Blog Post

Thoughts & Resources for Those About to Start Teaching Online Due to COVID-19

image of computer on table with coffee and pad of paper

I've spent a lot of time in the digital pedagogy world and while it's not my area of research working within FemTechNet and here at HASTAC means that I've got some expertise that might be helpful for those who are doing this for the first time and under duress.

For the time being, I sincerely think it is worth treating this as unusual - an emergency response, rather than expecting yourself to spin up a well-developed online course. As many people have noted, it takes training, resources, and technology (with support) to do this as a regular practice. I used to work at ASU where departments had studios for developing web-ready content and there was a suite of people whose job it was to help. This is not that scenario. I’ll write more for the longer-term planning another time.

It is useful to talk to your students about the new expectations - including making room for insufficient technical infrastructure, anxiety, and illness in students/family. Ground yourself in the course goals/outcomes you already wrote (you did do that, I hope) and then think about what can reasonably meet some or all of those goals. Additionally, if you know what platform you and your students will be using, please take some time and talk with everyone about minimum operating requirements for those tools. Have students upload anything they may need before they need it.

Asynchronicity is your friend here - think about what *must* be done as a collective (if anything) and what can be done using blog posts, discussion boards, and other tools that are likely already a part of your existing course management system. For reasons of student safety and FERPA, I’d encourage using tools that are already a part of your university system for this kind of asynchronous communication. If you already use public media, then by all means continue, but I don’t encourage people to require students to publicly perform on the internet. That said, you’ll find tools for a more open classroom here as well.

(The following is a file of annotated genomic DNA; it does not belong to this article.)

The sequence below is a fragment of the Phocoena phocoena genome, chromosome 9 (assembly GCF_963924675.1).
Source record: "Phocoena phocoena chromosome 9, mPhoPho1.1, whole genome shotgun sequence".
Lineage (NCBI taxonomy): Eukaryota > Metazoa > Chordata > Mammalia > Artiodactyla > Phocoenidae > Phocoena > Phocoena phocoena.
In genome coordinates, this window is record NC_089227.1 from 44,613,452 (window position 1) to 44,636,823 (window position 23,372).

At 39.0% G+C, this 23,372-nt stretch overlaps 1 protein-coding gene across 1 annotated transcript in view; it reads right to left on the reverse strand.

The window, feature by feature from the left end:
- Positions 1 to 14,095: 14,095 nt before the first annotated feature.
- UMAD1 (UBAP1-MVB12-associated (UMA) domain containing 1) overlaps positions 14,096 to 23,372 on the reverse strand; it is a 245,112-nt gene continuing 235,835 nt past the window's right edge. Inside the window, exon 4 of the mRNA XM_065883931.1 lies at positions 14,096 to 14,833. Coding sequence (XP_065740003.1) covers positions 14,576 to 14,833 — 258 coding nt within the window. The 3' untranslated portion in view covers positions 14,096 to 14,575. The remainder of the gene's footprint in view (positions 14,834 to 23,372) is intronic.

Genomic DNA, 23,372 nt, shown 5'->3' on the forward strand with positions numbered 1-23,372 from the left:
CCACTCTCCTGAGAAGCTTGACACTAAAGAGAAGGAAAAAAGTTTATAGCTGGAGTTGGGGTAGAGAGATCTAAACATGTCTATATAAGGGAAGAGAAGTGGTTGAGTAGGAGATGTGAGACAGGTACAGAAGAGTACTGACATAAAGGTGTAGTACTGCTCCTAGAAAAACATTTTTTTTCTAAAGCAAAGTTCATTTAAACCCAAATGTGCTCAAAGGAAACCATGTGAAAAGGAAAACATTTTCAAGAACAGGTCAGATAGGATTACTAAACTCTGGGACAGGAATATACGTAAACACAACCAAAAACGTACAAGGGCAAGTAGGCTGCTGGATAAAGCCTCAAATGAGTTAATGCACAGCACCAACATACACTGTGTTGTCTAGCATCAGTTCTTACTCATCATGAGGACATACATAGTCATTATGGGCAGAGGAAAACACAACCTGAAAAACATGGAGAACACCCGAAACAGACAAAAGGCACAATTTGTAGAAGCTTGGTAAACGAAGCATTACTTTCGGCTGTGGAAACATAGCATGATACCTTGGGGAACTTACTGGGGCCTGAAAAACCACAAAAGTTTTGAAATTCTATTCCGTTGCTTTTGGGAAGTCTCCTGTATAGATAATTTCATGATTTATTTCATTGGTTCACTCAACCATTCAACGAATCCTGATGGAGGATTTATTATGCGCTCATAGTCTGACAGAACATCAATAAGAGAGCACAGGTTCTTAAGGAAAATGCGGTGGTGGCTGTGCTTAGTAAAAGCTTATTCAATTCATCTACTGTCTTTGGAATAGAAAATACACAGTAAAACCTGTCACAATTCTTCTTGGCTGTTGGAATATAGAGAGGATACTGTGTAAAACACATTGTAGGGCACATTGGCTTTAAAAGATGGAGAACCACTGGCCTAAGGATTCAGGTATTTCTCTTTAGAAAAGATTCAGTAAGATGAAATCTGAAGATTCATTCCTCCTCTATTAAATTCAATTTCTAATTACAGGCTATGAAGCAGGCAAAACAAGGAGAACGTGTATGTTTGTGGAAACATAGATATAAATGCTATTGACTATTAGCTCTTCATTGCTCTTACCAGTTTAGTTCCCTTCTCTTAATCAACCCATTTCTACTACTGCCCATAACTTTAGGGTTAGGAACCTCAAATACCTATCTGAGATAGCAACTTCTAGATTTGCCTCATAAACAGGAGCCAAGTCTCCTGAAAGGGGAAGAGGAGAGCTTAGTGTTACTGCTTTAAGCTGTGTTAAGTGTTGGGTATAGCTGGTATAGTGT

A word on proprietary systems - I dislike them and I’m not into feeding the disaster capitalism machine. THAT SAID - this is an urgent response. You can do certain things (discussed in the linked document) if you have the capacity. That said, if you have little time (as is the case here) it may be easier to roll activities onto your existing CMS. What I do not suggest is that you upload all of your intellectual content onto the CMS -- so recording all lectures, discussions, etc. Depending on your contract, that may become someone else’s intellectual property (remember that I was at ASU where teaching online meant letting go of IP). You can live stream synchronous events (twitch, for example) rather than record or you can serve the recordings in other locations (like in a private YouTube channel).

The linked document is an open living resource - feel free to use the google form to request editing access or share resources.

I'm including some of the key resources here because the google doc is having some performance issues due to heavy use. This set is less rapidly updated and much smaller than the full list but should also be helpful.

Getting Started for You and Your Students

Questions to ask students about online course feasibility (Danya Glabau)

Dr. Caleb McDaniel’s and Dr. Jenifer Bratter’s Tips for Learning During Disruption

 Dr. Laura Gibbs' General practical advice for teaching online by a long-time online prof

5 Things To Know About Coronavirus And People With Disabilities

Collected Resources on Digital Tools and Uses

Minimum Viable Course thread

Aimi Hamraie’s Mapping Access: Accessible Teaching in the Time of COVID or her excellent thread on accessibility within content management systems (like Blackboard etc)

A curation of tweets, links and tips for teaching online with care in mind, thinking beyond the technical